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Month: June 2017

Prepare Students For Future World Of Work – 3 Behavioral Elements

There is tremendous amount of discussion about the fast evolving future of work. While there are many assumptions about the future, many experts agree that it will be difficult to predict clearly and continue to evolve quickly. They also seem to agree that machine learning will become faster than human learning in near future. Some work may continue to be local in nature and highly valued. Some may get automated. One way to succeed or even survive in future could be to proactively develop an ability to continuously observe, reflect, learn and take adaptive actions at an individual and systemic level.

So, from an education or learning perspective, how do you prepare students for the future of work?

We can start with couple of basic premises.

  1. Success at work or life will continue to depend on a set of distinguishing abilities, behaviors or habits.
  2. The environment we are in can influence and impact them.

If educators can figure out ways to develop the following key behaviors for students through interventions and, if students can consciously develop them, readiness increases.

Three key behavioral elements for learning to inculcate early are:

  1. Curiosity, Continuing To Explore and Asking Questions
  2. Openness To Experimenting, Failure and Rework
  3. Achieving Independence Through Confident and Responsible Actions

Educators should consider various ways in which the above behavioral elements can be developed early in their students by designing their learning environments and related processes. As we know, habits once formed early are not easy to change.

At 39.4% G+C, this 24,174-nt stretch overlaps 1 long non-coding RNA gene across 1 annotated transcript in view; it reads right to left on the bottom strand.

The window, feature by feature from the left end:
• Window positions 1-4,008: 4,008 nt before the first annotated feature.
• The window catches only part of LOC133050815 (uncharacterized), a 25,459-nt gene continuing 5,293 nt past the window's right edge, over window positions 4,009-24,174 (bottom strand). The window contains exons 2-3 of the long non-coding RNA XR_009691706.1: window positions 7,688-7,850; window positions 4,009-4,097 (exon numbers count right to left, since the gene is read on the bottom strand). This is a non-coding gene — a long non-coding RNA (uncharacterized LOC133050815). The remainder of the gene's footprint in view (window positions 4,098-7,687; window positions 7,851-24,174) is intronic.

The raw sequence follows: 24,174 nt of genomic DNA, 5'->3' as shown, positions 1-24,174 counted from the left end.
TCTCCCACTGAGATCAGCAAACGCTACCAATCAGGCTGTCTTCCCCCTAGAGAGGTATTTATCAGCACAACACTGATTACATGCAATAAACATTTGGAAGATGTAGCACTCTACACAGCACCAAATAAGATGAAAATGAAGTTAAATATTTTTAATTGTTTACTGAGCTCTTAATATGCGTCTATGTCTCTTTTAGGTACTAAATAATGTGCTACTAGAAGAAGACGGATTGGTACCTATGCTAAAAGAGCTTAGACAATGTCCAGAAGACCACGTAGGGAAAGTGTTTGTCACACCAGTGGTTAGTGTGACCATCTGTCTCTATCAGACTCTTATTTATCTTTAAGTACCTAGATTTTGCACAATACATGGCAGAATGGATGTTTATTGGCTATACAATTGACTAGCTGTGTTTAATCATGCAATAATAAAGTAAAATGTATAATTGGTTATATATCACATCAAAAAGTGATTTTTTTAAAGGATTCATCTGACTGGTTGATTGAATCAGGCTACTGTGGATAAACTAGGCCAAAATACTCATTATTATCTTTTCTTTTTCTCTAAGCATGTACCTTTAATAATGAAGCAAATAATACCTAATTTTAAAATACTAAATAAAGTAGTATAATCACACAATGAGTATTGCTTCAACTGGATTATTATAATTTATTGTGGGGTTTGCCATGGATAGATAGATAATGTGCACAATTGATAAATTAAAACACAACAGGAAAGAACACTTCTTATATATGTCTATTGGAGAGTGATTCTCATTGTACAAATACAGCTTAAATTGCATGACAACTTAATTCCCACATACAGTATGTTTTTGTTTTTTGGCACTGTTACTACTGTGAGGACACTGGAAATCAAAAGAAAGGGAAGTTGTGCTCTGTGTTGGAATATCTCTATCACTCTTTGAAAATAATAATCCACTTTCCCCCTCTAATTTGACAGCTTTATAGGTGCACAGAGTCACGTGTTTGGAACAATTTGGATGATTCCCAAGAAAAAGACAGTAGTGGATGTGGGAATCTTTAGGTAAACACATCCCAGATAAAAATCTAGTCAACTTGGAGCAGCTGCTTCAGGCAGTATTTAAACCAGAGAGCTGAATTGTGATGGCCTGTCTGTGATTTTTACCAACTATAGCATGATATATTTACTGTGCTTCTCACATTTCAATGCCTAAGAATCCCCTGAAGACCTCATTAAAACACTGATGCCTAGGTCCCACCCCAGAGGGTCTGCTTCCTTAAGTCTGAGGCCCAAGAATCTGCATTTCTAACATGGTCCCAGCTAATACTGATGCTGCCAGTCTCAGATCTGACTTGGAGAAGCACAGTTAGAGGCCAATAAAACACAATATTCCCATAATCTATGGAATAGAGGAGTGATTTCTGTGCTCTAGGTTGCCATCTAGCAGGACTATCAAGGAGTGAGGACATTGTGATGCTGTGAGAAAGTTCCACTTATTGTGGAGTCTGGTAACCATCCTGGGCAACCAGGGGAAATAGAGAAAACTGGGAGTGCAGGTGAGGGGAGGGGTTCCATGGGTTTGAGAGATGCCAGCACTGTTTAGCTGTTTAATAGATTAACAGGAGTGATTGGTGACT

Some examples on potential interventions – Classrooms should be include quality time for reflecting on the learning process, explore and develop multiple approaches and seeking out answers together in different ways. In a fast evolving and uncertain world, lack of curiosity in individuals or organizations leads to quick decline. Teachers should become facilitators of the learning process rather than aiming to become the database of answers. The process of figuring out answers should be encouraged and rewarded. Teachers should be open to exploring and learning together with their students. Labs should be places where students should enjoy experiments and figuring various approaches towards answers while becoming comfortable with working through failures. The focus there should not be on getting the right result but rather experimenting and figuring out. The “growth mindset” should be encouraged across the board. Teachers should encourage students to step up at every possible opportunity and experience the different aspects of taking actions with confidence and responsibility, inside and outside the classroom.